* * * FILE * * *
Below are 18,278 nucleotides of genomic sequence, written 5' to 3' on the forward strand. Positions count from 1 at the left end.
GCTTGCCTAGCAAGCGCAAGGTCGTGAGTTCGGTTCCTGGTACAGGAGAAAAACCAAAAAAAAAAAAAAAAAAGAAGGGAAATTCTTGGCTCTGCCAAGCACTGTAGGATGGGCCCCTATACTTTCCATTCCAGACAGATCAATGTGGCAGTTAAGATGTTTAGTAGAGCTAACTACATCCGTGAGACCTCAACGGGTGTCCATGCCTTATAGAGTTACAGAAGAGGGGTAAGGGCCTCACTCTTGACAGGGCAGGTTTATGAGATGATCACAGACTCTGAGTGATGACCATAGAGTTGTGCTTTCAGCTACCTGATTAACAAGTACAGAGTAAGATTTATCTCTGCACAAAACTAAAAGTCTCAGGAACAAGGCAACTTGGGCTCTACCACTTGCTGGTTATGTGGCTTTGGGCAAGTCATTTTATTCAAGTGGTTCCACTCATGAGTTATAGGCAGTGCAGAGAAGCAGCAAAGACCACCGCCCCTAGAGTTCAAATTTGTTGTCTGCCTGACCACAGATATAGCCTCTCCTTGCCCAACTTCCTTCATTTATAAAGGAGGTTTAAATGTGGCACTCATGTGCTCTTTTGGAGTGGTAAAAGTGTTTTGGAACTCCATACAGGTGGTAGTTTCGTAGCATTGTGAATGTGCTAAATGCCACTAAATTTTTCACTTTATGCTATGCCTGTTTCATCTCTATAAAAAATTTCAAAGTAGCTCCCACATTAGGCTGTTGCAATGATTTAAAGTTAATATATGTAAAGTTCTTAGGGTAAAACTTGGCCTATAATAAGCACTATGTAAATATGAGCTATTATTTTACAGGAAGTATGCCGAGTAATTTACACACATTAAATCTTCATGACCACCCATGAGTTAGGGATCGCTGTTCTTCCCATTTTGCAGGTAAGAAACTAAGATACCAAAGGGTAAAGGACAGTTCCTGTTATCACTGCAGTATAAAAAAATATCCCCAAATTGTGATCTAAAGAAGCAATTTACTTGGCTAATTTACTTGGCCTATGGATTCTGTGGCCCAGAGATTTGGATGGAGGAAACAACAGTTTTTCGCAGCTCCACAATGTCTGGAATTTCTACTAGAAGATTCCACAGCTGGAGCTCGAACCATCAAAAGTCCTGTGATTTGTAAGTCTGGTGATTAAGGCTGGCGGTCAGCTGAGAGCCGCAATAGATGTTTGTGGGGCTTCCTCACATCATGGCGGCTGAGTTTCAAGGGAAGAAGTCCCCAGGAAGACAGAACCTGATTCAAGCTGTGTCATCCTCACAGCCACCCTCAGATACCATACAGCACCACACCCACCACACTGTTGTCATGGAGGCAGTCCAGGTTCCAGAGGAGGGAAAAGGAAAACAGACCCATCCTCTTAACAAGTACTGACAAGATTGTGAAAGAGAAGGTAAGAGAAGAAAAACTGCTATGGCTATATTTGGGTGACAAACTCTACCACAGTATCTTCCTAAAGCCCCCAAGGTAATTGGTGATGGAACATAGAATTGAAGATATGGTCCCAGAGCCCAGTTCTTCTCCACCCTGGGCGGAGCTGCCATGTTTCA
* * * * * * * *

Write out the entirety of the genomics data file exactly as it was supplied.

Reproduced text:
Below are 18,278 nucleotides of genomic sequence, written 5' to 3' on the forward strand. Positions count from 1 at the left end.
GCTTGCCTAGCAAGCGCAAGGTCGTGAGTTCGGTTCCTGGTACAGGAGAAAAACCAAAAAAAAAAAAAAAAAAGAAGGGAAATTCTTGGCTCTGCCAAGCACTGTAGGATGGGCCCCTATACTTTCCATTCCAGACAGATCAATGTGGCAGTTAAGATGTTTAGTAGAGCTAACTACATCCGTGAGACCTCAACGGGTGTCCATGCCTTATAGAGTTACAGAAGAGGGGTAAGGGCCTCACTCTTGACAGGGCAGGTTTATGAGATGATCACAGACTCTGAGTGATGACCATAGAGTTGTGCTTTCAGCTACCTGATTAACAAGTACAGAGTAAGATTTATCTCTGCACAAAACTAAAAGTCTCAGGAACAAGGCAACTTGGGCTCTACCACTTGCTGGTTATGTGGCTTTGGGCAAGTCATTTTATTCAAGTGGTTCCACTCATGAGTTATAGGCAGTGCAGAGAAGCAGCAAAGACCACCGCCCCTAGAGTTCAAATTTGTTGTCTGCCTGACCACAGATATAGCCTCTCCTTGCCCAACTTCCTTCATTTATAAAGGAGGTTTAAATGTGGCACTCATGTGCTCTTTTGGAGTGGTAAAAGTGTTTTGGAACTCCATACAGGTGGTAGTTTCGTAGCATTGTGAATGTGCTAAATGCCACTAAATTTTTCACTTTATGCTATGCCTGTTTCATCTCTATAAAAAATTTCAAAGTAGCTCCCACATTAGGCTGTTGCAATGATTTAAAGTTAATATATGTAAAGTTCTTAGGGTAAAACTTGGCCTATAATAAGCACTATGTAAATATGAGCTATTATTTTACAGGAAGTATGCCGAGTAATTTACACACATTAAATCTTCATGACCACCCATGAGTTAGGGATCGCTGTTCTTCCCATTTTGCAGGTAAGAAACTAAGATACCAAAGGGTAAAGGACAGTTCCTGTTATCACTGCAGTATAAAAAAATATCCCCAAATTGTGATCTAAAGAAGCAATTTACTTGGCTAATTTACTTGGCCTATGGATTCTGTGGCCCAGAGATTTGGATGGAGGAAACAACAGTTTTTCGCAGCTCCACAATGTCTGGAATTTCTACTAGAAGATTCCACAGCTGGAGCTCGAACCATCAAAAGTCCTGTGATTTGTAAGTCTGGTGATTAAGGCTGGCGGTCAGCTGAGAGCCGCAATAGATGTTTGTGGGGCTTCCTCACATCATGGCGGCTGAGTTTCAAGGGAAGAAGTCCCCAGGAAGACAGAACCTGATTCAAGCTGTGTCATCCTCACAGCCACCCTCAGATACCATACAGCACCACACCCACCACACTGTTGTCATGGAGGCAGTCCAGGTTCCAGAGGAGGGAAAAGGAAAACAGACCCATCCTCTTAACAAGTACTGACAAGATTGTGAAAGAGAAGGTAAGAGAAGAAAAACTGCTATGGCTATATTTGGGTGACAAACTCTACCACAGTATCTTCCTAAAGCCCCCAAGGTAATTGGTGATGGAACATAGAATTGAAGATATGGTCCCAGAGCCCAGTTCTTCTCCACCCTGGGCGGAGCTGCCATGTTTCA